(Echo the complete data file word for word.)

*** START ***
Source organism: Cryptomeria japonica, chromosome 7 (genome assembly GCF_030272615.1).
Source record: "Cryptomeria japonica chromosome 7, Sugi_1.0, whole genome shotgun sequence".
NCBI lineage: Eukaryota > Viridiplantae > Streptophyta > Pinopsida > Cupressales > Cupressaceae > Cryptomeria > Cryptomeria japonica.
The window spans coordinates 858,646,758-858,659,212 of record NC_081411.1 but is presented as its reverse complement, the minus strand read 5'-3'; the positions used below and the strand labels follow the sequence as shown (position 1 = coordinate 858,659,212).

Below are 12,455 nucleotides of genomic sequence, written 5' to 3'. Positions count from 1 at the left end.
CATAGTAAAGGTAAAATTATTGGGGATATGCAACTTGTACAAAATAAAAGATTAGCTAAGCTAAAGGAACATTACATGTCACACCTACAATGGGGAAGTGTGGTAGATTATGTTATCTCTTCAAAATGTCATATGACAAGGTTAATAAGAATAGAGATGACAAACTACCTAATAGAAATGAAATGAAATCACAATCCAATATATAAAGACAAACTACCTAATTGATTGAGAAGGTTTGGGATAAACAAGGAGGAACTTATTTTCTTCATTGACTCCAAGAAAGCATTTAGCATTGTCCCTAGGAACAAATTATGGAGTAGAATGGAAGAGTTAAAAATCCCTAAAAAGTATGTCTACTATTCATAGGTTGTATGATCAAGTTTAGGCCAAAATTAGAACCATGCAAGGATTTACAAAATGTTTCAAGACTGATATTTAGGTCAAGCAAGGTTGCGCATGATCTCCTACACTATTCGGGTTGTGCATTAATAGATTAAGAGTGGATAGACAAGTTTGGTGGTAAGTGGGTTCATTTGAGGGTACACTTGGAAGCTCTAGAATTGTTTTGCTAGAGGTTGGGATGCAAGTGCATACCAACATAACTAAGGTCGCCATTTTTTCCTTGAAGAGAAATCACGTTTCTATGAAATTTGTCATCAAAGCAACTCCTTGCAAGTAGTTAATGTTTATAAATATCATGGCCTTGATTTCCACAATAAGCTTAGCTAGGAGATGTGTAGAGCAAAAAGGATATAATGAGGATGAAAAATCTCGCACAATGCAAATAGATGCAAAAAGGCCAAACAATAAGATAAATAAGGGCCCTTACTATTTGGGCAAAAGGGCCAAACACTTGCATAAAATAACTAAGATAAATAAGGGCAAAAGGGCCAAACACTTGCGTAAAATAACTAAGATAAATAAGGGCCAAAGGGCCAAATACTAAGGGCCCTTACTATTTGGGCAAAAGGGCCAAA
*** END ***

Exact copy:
Source organism: Cryptomeria japonica, chromosome 7 (genome assembly GCF_030272615.1).
Source record: "Cryptomeria japonica chromosome 7, Sugi_1.0, whole genome shotgun sequence".
NCBI lineage: Eukaryota > Viridiplantae > Streptophyta > Pinopsida > Cupressales > Cupressaceae > Cryptomeria > Cryptomeria japonica.
The window spans coordinates 858,646,758-858,659,212 of record NC_081411.1 but is presented as its reverse complement, the minus strand read 5'-3'; the positions used below and the strand labels follow the sequence as shown (position 1 = coordinate 858,659,212).

Below are 12,455 nucleotides of genomic sequence, written 5' to 3'. Positions count from 1 at the left end.
CATAGTAAAGGTAAAATTATTGGGGATATGCAACTTGTACAAAATAAAAGATTAGCTAAGCTAAAGGAACATTACATGTCACACCTACAATGGGGAAGTGTGGTAGATTATGTTATCTCTTCAAAATGTCATATGACAAGGTTAATAAGAATAGAGATGACAAACTACCTAATAGAAATGAAATGAAATCACAATCCAATATATAAAGACAAACTACCTAATTGATTGAGAAGGTTTGGGATAAACAAGGAGGAACTTATTTTCTTCATTGACTCCAAGAAAGCATTTAGCATTGTCCCTAGGAACAAATTATGGAGTAGAATGGAAGAGTTAAAAATCCCTAAAAAGTATGTCTACTATTCATAGGTTGTATGATCAAGTTTAGGCCAAAATTAGAACCATGCAAGGATTTACAAAATGTTTCAAGACTGATATTTAGGTCAAGCAAGGTTGCGCATGATCTCCTACACTATTCGGGTTGTGCATTAATAGATTAAGAGTGGATAGACAAGTTTGGTGGTAAGTGGGTTCATTTGAGGGTACACTTGGAAGCTCTAGAATTGTTTTGCTAGAGGTTGGGATGCAAGTGCATACCAACATAACTAAGGTCGCCATTTTTTCCTTGAAGAGAAATCACGTTTCTATGAAATTTGTCATCAAAGCAACTCCTTGCAAGTAGTTAATGTTTATAAATATCATGGCCTTGATTTCCACAATAAGCTTAGCTAGGAGATGTGTAGAGCAAAAAGGATATAATGAGGATGAAAAATCTCGCACAATGCAAATAGATGCAAAAAGGCCAAACAATAAGATAAATAAGGGCCCTTACTATTTGGGCAAAAGGGCCAAACACTTGCATAAAATAACTAAGATAAATAAGGGCAAAAGGGCCAAACACTTGCGTAAAATAACTAAGATAAATAAGGGCCAAAGGGCCAAATACTAAGGGCCCTTACTATTTGGGCAAAAGGGCCAAA